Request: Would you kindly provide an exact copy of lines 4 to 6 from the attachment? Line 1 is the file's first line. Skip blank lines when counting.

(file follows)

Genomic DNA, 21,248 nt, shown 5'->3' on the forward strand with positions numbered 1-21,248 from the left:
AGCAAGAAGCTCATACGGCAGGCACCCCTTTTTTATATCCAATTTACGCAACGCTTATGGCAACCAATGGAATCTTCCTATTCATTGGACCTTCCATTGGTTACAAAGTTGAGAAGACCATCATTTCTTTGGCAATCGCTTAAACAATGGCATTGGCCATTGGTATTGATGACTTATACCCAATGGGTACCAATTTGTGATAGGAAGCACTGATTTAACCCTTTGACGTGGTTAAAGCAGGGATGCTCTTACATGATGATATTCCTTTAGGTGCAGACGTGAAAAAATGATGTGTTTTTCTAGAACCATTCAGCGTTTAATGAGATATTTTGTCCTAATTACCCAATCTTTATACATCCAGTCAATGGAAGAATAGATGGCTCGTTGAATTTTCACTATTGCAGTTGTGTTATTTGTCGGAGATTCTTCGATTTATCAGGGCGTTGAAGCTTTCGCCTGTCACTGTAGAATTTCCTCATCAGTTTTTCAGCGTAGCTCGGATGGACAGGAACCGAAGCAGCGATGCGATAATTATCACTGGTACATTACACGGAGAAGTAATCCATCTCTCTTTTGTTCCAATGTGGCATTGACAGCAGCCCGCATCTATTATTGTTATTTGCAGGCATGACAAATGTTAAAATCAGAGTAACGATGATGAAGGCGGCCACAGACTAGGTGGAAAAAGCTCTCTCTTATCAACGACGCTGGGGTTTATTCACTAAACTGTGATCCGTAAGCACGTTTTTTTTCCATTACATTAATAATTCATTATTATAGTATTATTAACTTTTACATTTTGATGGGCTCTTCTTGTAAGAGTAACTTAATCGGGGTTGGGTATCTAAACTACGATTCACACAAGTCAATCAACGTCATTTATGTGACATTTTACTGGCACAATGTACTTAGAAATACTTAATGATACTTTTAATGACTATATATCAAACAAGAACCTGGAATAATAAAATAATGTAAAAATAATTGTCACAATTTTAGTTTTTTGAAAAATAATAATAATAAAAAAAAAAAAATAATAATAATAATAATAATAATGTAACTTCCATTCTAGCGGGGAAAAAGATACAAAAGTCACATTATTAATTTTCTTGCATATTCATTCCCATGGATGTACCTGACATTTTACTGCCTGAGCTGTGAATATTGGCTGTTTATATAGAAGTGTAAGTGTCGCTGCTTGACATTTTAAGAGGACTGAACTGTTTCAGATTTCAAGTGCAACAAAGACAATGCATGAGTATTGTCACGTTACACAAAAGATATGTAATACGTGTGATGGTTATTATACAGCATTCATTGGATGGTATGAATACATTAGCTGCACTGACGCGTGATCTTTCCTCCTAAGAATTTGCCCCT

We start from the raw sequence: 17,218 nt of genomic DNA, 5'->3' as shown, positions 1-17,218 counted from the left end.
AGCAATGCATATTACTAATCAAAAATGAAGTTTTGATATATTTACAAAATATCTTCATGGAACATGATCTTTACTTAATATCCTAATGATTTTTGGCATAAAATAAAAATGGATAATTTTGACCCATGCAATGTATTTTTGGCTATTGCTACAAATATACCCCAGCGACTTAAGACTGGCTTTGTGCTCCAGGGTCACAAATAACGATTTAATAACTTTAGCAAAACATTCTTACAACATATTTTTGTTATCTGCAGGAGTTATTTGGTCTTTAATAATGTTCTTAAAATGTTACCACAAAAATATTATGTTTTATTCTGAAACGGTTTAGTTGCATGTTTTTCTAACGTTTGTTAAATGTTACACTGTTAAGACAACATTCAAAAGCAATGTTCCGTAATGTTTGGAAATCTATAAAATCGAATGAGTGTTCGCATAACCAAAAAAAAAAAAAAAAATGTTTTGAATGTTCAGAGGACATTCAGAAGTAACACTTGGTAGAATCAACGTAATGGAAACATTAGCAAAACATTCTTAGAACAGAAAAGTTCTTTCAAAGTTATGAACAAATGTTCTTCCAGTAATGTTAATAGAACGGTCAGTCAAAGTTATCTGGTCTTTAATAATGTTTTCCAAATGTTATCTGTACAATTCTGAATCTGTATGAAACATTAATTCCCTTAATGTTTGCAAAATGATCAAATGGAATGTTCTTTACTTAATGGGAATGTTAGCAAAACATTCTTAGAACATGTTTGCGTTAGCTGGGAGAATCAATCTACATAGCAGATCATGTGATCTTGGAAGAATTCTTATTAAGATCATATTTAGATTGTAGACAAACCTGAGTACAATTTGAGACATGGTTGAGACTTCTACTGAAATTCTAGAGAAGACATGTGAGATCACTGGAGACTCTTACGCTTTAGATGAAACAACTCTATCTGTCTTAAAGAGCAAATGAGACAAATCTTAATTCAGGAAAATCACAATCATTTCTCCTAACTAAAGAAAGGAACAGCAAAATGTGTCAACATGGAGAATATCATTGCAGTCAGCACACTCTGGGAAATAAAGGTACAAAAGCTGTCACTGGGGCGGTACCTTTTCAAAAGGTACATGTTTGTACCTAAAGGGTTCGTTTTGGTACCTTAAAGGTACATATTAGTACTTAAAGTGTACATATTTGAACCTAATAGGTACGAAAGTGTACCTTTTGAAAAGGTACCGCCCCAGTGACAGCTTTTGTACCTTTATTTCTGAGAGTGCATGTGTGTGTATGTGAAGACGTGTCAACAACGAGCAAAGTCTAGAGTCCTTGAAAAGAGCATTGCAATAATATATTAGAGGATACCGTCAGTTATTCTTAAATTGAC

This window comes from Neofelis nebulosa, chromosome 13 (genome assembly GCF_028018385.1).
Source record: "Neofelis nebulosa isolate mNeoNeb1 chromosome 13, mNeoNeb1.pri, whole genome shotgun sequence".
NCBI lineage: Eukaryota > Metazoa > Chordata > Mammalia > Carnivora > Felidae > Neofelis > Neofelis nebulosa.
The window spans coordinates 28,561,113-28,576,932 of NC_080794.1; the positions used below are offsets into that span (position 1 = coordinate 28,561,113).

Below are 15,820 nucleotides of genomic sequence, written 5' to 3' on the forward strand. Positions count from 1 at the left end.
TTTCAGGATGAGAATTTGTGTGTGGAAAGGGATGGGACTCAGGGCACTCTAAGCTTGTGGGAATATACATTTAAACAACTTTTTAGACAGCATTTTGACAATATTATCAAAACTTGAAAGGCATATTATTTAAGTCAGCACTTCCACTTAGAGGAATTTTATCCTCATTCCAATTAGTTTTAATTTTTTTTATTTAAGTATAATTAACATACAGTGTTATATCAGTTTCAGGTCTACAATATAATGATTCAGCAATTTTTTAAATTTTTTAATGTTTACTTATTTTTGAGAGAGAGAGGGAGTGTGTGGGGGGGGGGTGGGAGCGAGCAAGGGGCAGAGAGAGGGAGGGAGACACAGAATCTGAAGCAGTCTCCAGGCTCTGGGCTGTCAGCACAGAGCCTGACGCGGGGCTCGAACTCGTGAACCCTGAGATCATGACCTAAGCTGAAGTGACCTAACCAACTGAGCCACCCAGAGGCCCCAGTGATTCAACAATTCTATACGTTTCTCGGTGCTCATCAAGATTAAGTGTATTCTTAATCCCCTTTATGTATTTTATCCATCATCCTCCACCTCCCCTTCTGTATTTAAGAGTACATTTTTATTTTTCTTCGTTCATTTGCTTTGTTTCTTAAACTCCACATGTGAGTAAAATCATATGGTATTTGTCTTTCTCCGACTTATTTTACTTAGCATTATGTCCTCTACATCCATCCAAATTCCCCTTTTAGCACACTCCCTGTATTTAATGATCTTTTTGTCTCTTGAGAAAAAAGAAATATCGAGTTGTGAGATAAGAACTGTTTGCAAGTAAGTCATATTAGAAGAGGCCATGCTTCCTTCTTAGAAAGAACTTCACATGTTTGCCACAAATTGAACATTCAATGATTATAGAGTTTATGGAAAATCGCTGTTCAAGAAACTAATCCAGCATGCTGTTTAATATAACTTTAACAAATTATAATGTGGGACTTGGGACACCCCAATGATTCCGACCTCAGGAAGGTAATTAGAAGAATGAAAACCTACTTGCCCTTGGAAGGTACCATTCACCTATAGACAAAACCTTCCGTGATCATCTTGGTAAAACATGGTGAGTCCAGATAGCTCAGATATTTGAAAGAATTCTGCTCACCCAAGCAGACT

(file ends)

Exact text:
AGCAATGCATATTACTAATCAAAAATGAAGTTTTGATATATTTACAAAATATCTTCATGGAACATGATCTTTACTTAATATCCTAATGATTTTTGGCATAAAATAAAAATGGATAATTTTGACCCATGCAATGTATTTTTGGCTATTGCTACAAATATACCCCAGCGACTTAAGACTGGCTTTGTGCTCCAGGGTCACAAATAACGATTTAATAACTTTAGCAAAACATTCTTACAACATATTTTTGTTATCTGCAGGAGTTATTTGGTCTTTAATAATGTTCTTAAAATGTTACCACAAAAATATTATGTTTTATTCTGAAACGGTTTAGTTGCATGTTTTTCTAACGTTTGTTAAATGTTACACTGTTAAGACAACATTCAAAAGCAATGTTCCGTAATGTTTGGAAATCTATAAAATCGAATGAGTGTTCGCATAACCAAAAAAAAAAAAAAAAATGTTTTGAATGTTCAGAGGACATTCAGAAGTAACACTTGGTAGAATCAACGTAATGGAAACATTAGCAAAACATTCTTAGAACAGAAAAGTTCTTTCAAAGTTATGAACAAATGTTCTTCCAGTAATGTTAATAGAACGGTCAGTCAAAGTTATCTGGTCTTTAATAATGTTTTCCAAATGTTATCTGTACAATTCTGAATCTGTATGAAACATTAATTCCCTTAATGTTTGCAAAATGATCAAATGGAATGTTCTTTACTTAATGGGAATGTTAGCAAAACATTCTTAGAACATGTTTGCGTTAGCTGGGAGAATCAATCTACATAGCAGATCATGTGATCTTGGAAGAATTCTTATTAAGATCATATTTAGATTGTAGACAAACCTGAGTACAATTTGAGACATGGTTGAGACTTCTACTGAAATTCTAGAGAAGACATGTGAGATCACTGGAGACTCTTACGCTTTAGATGAAACAACTCTATCTGTCTTAAAGAGCAAATGAGACAAATCTTAATTCAGGAAAATCACAATCATTTCTCCTAACTAAAGAAAGGAACAGCAAAATGTGTCAACATGGAGAATATCATTGCAGTCAGCACACTCTGGGAAATAAAGGTACAAAAGCTGTCACTGGGGCGGTACCTTTTCAAAAGGTACATGTTTGTACCTAAAGGGTTCGTTTTGGTACCTTAAAGGTACATATTAGTACTTAAAGTGTACATATTTGAACCTAATAGGTACGAAAGTGTACCTTTTGAAAAGGTACCGCCCCAGTGACAGCTTTTGTACCTTTATTTCTGAGAGTGCATGTGTGTGTATGTGAAGACGTGTCAACAACGAGCAAAGTCTAGAGTCCTTGAAAAGAGCATTGCAATAATATATTAGAGGATACCGTCAGTTATTCTTAAATTGAC

This window comes from Neofelis nebulosa, chromosome 13 (genome assembly GCF_028018385.1).
Source record: "Neofelis nebulosa isolate mNeoNeb1 chromosome 13, mNeoNeb1.pri, whole genome shotgun sequence".